More and more you hear about hospitals and organizations wanting doctors to blog. Everybody wants content.
Sometimes the intent is to educate consumers, other times it serves the interests of a marketing campaign.
But good messaging is hard work. Asking people to communicate in their free time disrespects both the messenger and the message they are trying to deliver. And patient care is back-breaking work. The production of creative content requires time, space and the creative capacity to think.
Patient care and content creation are consequently very, very difficult to juggle.
This is unfortunate because doctors and other providers have remarkable insight that could and should be shared. I work with some 300 pediatricians in the north Houston area and I know that many have within them the most remarkable stories and knowledge that could be brought to life in video, audio or text. I can imagine how the health infosphere would be different if they could stake their claim.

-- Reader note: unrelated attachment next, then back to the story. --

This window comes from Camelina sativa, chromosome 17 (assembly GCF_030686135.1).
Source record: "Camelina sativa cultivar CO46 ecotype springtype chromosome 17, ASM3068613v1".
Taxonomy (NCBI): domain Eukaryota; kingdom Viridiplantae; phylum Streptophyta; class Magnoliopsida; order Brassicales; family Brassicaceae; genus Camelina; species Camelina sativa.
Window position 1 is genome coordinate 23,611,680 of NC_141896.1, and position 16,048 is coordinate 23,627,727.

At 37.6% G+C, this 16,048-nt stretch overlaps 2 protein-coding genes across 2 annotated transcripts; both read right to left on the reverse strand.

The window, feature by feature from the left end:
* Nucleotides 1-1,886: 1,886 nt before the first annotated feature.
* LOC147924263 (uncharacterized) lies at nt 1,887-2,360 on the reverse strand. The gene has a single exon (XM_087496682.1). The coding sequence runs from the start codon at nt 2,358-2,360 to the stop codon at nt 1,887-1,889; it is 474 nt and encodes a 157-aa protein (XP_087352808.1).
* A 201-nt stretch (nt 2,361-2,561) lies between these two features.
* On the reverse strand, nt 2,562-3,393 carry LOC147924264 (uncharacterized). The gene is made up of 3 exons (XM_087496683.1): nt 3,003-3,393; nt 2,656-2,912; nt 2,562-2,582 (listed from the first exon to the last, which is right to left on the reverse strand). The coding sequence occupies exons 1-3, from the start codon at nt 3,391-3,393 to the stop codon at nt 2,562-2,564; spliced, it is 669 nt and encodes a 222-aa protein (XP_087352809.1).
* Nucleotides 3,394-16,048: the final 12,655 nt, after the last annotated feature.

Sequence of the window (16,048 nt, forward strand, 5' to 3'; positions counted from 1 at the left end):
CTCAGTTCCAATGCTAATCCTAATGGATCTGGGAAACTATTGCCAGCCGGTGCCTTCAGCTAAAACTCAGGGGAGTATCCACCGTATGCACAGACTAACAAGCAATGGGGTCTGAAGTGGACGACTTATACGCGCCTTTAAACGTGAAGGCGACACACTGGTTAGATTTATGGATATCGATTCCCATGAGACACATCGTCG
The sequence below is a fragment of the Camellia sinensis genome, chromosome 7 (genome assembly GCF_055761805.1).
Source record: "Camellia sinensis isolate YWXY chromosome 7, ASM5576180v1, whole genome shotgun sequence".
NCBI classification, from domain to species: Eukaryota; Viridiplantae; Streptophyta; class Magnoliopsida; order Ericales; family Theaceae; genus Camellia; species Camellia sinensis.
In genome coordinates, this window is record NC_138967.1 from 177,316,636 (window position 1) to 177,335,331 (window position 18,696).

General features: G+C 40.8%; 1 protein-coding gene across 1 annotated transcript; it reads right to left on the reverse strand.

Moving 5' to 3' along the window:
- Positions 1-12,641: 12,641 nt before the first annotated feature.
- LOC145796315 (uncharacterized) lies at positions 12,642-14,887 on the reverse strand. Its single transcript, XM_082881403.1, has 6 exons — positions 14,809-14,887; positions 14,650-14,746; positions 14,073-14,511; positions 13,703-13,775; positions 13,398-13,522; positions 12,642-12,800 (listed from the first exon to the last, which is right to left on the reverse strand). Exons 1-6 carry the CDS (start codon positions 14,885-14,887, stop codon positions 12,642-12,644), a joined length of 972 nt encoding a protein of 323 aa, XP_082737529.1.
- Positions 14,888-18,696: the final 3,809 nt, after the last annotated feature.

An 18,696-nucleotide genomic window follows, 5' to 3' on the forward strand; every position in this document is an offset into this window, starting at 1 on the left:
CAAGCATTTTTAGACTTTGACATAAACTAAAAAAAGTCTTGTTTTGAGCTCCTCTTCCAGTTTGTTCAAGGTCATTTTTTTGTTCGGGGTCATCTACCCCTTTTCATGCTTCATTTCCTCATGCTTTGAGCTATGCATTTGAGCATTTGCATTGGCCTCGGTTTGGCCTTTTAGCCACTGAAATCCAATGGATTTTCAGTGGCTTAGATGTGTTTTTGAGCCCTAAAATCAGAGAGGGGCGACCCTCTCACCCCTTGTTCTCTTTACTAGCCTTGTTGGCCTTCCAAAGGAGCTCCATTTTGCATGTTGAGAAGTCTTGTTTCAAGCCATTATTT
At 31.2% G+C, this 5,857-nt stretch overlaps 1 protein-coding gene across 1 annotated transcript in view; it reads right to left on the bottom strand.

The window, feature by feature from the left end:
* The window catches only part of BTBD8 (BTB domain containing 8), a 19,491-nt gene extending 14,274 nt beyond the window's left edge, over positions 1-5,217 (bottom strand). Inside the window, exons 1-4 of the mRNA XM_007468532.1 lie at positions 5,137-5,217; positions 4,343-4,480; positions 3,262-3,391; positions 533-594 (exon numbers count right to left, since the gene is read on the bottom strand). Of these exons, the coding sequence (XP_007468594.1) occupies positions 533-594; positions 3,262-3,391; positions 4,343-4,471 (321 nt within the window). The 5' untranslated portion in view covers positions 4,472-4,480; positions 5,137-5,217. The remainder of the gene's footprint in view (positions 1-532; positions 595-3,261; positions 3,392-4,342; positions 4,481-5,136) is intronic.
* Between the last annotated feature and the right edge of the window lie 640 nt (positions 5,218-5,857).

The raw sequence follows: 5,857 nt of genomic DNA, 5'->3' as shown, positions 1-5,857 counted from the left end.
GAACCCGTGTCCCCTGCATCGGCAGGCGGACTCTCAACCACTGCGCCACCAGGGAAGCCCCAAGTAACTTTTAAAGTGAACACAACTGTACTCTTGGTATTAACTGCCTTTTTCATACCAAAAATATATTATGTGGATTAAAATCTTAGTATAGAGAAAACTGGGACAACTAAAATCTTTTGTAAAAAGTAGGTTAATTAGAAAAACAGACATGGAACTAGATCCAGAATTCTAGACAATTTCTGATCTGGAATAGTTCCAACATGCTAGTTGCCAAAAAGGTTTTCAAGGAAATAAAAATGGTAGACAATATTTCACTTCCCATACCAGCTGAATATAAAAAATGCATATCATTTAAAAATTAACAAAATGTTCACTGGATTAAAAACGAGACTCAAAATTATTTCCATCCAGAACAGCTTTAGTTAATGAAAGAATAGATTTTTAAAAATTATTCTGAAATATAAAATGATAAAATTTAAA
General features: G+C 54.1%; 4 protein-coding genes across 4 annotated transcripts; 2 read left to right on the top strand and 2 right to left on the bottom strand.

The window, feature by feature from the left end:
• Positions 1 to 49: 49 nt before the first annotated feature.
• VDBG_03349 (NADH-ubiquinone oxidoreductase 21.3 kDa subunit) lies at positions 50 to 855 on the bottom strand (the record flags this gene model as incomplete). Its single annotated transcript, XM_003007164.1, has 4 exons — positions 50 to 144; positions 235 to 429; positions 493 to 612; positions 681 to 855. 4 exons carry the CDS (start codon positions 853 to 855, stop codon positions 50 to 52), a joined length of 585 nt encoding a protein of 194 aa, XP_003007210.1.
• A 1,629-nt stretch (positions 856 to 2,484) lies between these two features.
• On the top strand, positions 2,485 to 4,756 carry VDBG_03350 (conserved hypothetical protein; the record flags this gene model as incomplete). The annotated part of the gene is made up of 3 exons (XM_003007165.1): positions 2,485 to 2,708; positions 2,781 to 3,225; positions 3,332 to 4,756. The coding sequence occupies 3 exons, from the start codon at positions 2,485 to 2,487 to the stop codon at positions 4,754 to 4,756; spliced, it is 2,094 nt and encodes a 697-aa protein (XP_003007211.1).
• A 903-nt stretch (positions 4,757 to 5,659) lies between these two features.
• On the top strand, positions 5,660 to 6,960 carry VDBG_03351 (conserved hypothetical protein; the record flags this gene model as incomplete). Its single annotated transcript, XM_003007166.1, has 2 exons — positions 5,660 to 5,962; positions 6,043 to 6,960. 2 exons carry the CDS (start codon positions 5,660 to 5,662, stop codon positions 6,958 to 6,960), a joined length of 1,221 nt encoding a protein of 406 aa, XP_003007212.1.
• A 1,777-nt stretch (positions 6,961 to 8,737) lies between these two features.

But for now, communication with the reading public just doesn’t pay. If you want to volunteer, that’s great. Otherwise, keep it to yourself and get back to work. You’ve got three rooms waiting.
I can picture a time when those physicians with gifted voices are identified and given the opportunity to share and create within the context of their job descriptions.